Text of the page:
The money from the extraction of those resources enters the local economy in as small portions as possible, and then that money immediately leaves again, into the hands of megacorporations who make all the cheapest food, and plastic junk, the most basic supplies possible to get by with.

The money does not enter local communities. It only leaves communities.

Cities are the same way, but the math works out differently. See, the megacorporations employing people in cities, who take the value of their labor, make a shitload of money from that labor, and can afford to pay more to those workers, the office workers performing the work. The workers are only getting a small portion of the value of their work still, but because the value of their work is so high to the corporations, that's still a lot. Those people can then afford to buy services, to afford luxuries, and for luxuries and services originating locally, that money goes back into the local economy. However, the vast majority of money, resources, is still leaving the local area, to fill the coffers of the megacorporations, and the super-rich.

This is income inequality. This is money hoarding. When money moves around, and is transacted between people, that's when it benefits people.

What we live in is a system that takes the resources we produce, and extract, and refine with our labor, and then puts in away in a box, never to be touched.

Because if you think about that profit as representative of the product that profit originated from, then you can really see what's happening.

Here's what I mean: A farmhand might get paid enough money per hour picking apples, to be able to afford to buy 1 pound of apples. In that time he'll have picked 20 lb of apples.

Imagine the farmhand is paid in apples instead of money.

He picks 20 lb of apples, hands 19 lb of apples to the landlord, and then the landlord takes those 19 lb of apples, gives 2 lb of apples to a guy to move the apples into a giant pit, and then throws the remaining 17 lb of apples into a pit.

This whole process engineered to construct the biggest pit of apples possible. And that's it. That's where the applies go.

The resources are being taken by someone who has no involvement in the labor being done, only telling other people to do the labor, and then being taken to be locked away where no one can use them.

This is the society we live in.

Back to the original topic. Why are small towns dying? Because the people who live in them, if they have no savings, and are working in some kind of industry, are extracting or producing goods which remove resources from the locality, send them elsewhere, and return to the people of that locality a pittance in exchange for their work.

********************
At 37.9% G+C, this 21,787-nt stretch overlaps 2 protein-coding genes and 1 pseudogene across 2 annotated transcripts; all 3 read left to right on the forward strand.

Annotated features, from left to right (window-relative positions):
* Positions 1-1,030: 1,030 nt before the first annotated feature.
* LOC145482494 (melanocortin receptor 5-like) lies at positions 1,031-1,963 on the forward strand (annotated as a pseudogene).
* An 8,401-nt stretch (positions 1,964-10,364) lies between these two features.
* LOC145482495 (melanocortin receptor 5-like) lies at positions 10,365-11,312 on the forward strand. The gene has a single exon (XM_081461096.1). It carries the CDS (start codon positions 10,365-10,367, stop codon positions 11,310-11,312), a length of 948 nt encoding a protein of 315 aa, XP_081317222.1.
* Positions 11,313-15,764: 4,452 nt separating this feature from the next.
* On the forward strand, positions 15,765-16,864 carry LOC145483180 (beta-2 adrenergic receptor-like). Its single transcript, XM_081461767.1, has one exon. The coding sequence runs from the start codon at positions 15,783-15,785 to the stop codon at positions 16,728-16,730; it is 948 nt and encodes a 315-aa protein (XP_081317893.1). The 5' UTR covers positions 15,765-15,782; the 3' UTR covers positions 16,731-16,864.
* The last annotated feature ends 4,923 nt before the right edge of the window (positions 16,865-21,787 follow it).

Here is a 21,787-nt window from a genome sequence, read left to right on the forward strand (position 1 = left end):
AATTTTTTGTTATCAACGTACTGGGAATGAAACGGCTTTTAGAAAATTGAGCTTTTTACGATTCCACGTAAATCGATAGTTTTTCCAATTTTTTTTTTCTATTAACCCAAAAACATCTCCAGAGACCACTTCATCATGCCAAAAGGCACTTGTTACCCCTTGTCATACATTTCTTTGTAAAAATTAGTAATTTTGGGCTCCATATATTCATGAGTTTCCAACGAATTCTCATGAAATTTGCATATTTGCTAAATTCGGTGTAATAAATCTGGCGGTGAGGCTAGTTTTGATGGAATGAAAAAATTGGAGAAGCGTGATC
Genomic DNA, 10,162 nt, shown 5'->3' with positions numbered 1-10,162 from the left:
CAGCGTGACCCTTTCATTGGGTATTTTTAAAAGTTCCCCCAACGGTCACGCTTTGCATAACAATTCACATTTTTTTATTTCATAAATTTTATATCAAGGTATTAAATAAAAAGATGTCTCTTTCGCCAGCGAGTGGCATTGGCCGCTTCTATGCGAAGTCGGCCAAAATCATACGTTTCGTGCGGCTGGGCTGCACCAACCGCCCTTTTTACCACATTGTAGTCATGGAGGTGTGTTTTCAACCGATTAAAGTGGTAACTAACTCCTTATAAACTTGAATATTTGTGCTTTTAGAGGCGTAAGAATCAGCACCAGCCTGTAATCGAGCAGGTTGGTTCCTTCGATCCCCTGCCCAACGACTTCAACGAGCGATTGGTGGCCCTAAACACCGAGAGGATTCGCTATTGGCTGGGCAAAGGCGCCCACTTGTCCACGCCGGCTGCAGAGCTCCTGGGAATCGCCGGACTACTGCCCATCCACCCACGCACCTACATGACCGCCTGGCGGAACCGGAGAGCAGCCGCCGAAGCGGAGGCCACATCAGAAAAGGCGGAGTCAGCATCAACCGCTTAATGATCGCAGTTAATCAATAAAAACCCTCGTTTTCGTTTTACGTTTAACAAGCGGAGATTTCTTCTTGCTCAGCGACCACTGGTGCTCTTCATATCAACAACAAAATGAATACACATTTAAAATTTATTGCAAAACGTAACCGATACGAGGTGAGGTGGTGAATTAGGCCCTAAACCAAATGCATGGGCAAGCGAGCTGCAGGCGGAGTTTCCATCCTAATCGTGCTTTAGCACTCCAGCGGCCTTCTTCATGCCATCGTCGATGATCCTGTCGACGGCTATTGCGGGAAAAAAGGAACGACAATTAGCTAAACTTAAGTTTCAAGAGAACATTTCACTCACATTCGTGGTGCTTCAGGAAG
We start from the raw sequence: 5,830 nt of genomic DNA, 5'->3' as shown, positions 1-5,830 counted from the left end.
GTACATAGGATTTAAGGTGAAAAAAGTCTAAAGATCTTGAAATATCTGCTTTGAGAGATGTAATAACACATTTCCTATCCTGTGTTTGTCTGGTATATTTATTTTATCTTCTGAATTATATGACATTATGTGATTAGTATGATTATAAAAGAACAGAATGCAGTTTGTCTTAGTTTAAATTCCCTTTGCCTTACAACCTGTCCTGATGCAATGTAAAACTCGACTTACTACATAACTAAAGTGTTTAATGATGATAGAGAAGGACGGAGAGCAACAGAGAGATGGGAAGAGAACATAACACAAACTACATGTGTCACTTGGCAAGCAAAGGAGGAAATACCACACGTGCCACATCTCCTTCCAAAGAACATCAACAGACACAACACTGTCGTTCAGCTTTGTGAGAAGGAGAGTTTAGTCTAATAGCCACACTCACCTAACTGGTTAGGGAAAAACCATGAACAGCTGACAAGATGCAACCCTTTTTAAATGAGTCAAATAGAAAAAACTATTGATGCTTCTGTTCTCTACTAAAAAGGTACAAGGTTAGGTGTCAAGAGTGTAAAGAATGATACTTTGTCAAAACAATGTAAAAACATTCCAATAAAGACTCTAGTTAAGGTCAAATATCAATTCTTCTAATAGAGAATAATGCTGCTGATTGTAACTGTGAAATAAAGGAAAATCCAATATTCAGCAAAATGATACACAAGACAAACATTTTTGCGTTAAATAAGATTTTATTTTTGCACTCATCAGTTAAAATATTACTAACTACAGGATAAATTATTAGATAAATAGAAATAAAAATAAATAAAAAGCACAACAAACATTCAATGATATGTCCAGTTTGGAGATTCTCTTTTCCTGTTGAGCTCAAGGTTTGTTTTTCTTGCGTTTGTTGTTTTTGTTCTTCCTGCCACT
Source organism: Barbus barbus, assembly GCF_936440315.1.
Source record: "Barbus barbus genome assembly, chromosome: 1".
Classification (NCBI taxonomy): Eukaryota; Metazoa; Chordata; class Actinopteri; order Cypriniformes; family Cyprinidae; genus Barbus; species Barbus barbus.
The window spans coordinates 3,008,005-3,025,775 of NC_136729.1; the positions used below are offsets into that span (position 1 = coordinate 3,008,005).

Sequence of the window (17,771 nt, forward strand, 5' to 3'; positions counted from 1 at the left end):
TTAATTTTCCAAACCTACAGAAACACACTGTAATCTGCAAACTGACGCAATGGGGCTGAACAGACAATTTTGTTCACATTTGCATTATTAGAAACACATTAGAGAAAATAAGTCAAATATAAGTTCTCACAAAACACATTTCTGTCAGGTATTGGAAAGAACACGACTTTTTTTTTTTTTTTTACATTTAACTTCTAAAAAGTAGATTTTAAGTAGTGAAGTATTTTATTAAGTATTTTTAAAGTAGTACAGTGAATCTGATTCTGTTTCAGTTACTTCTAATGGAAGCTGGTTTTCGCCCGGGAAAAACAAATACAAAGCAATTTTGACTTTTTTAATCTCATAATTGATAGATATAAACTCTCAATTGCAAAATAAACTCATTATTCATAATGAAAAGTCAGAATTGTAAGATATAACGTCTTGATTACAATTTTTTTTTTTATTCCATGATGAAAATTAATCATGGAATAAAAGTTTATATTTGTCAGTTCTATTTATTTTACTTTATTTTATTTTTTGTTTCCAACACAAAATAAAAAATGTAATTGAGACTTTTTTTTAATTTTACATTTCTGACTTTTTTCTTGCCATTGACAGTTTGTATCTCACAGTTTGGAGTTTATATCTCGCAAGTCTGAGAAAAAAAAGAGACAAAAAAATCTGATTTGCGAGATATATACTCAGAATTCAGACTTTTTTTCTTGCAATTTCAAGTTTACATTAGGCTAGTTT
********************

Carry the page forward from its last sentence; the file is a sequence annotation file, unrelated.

If 20 lb of apples is picked and distributed to the locality, then the local people see a net benefit of 20 apples to their resources.

If 20 lb of apples is picked and 1 lb is given to the person who picked them, 2 to the person who moved them, and the rest are sent to a ravine to rot, then the locality only sees a benefit of 1 lb of apples, maybe 3 if the person who moved the apples lived in the area, which they probably don't.

In short, fuck capitalism, fuck corporations, fuck bosses, eat the rich

@matt Maybe you could donate it to charity after you installed something decent on it?

Vieux film d'animation muet. Des jouets se battent contre un soldat nazi.

yewtu.be/watch?v=AcF8ULzZdYY

narF 🎲 boosted

One of the steps FB's internal researchers recommended to cut down on misinformation was to remove the re-share button. (They didn't, of course, because ~engagement~.)

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narF 🎲 boosted

I listen to the Wall Street Journal's podcast, "The Journal", and they did a series on Facebook's internal research a few weeks ago. One of the episodes is about how they changed the algorithm to increase ~engagement~. And how this also increased misinformation, trolling, and flamewars.

Because nothing is more ~engaging~ than flamewars.

narF 🎲 boosted

i made my own space in Mastodon, with hashtag #mushrooms and #sporespondence

so if you like mushrooms like me, use one of those hashtags

please boost!